If a Jew does a melacha on Shabbat there is a rabbinic prohibition to benefit from his actions. Some of the factors as to the ramifications of that prohibition are whether it was done intentionally, whether the violation of Shabbat was biblical, and for whom it was done. Also, if a non-Jew does a melacha there is a prohibition to benefit from his actions. That is discussed on the [[Amirah Lenochri]] page. Asking, encouraging, or aiding a Jew to do melacha is forbidden and the details are discussed on the [[Amirah Leyisrael]] page. There the idea of asking another Jew to do something which you are stringent not to do but others are lenient is addressed.
==A Non-Observant Jew==
# If a non-observant Jew does a melacha intentionally neither him or any other Jew may benefit from his actions on Shabbat. Others may benefit from it immediately after Shabbat but he may not benefit from it forever.<ref>Shulchan Aruch O.C. 318:1</ref> Even those for whom he did the melacha are considered like others for whom it is permitted after Shabbat.<Ref>Magen Avraham 318:2 initially extends the category of the one who did the melacha to include for whom he did the melacha for. The intention was for them to all directly benefit from the melacha, therefore, the penalty applies to them. However, <he notes that the Bet Yosef disagrees and holds that only for nullifying something prohibited are those for whom it was nullified considered like the transgressor himself, however, for Shabbat they are not because there's no concern he is going to continually violate Shabbat for others. Therefore, the Mishna Brurah 318:5, Kaf Hachayim on Shulchan Arukh, Orach Chayim 318:12, and Yalkut Yosef 318:6 all permit others to benefit from the violation of Shabbat right after Shabbat./ref>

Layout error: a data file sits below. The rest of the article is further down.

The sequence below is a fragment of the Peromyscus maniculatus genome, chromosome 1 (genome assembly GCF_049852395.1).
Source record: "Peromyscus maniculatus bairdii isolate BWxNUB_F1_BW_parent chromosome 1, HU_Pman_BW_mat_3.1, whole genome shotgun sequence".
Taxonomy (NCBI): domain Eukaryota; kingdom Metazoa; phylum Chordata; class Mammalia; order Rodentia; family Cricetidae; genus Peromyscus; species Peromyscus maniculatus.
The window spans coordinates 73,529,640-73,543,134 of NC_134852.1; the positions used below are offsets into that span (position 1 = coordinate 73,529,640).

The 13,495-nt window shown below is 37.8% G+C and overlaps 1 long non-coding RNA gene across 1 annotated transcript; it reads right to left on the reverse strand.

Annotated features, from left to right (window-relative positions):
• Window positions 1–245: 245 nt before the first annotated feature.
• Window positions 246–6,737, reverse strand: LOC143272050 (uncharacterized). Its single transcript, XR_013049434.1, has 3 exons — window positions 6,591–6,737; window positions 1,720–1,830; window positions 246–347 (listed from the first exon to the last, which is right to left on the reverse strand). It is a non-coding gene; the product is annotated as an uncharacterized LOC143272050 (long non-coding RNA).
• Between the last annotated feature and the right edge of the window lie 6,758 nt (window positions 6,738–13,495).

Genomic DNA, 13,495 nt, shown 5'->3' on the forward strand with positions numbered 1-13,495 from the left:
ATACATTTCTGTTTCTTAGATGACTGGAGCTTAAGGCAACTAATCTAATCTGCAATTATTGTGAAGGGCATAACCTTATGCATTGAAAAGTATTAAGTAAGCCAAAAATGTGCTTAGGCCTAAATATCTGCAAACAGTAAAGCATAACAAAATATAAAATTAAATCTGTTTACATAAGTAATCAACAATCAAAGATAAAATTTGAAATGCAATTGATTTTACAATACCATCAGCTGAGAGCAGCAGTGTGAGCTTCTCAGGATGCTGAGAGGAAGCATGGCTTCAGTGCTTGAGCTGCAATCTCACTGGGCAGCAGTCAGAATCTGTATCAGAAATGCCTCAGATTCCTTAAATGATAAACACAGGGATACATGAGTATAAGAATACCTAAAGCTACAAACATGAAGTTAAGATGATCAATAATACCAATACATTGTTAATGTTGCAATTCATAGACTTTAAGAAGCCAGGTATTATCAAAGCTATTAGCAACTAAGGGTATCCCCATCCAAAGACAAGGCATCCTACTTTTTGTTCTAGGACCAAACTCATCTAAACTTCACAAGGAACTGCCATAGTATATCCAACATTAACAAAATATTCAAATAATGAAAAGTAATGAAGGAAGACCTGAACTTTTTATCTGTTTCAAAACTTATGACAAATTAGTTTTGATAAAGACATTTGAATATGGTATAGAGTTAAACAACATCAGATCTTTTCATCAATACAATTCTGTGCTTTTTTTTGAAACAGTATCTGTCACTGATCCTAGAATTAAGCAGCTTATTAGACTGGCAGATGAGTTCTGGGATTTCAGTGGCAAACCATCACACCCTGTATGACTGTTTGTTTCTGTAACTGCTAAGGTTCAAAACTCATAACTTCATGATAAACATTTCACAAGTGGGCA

# If a non-observant Jew violates Shabbat consistently every week there is a large dispute whether others may benefit from the melacha even after Shabbat. For example, if a Jewish restaurant is open every week the food is forbidden for everyone.<ref>Kaf Hachayim on Shulchan Arukh, Orach Chayim 318:12 cites the Ketav Sofer OC 50 who holds that only if someone violates Shabbat once do we say that it is permitted for others, however, if he does it every week then the product is forbidden for everyone even after Shabbat. Yalkut Yosef 318:6 is strict. Har Tzvi OC 180 seems to disagree with the Ketav Sofer.</ref>
# It is permitted to benefit from an action of a non-observant Jew on Shabbat if one doesn't get a direct benefit from the melacha.<ref>Shemirat Shabbat Kehilchata 1:34:7 introduction based on Shulchan Aruch O.C. 257:1</ref>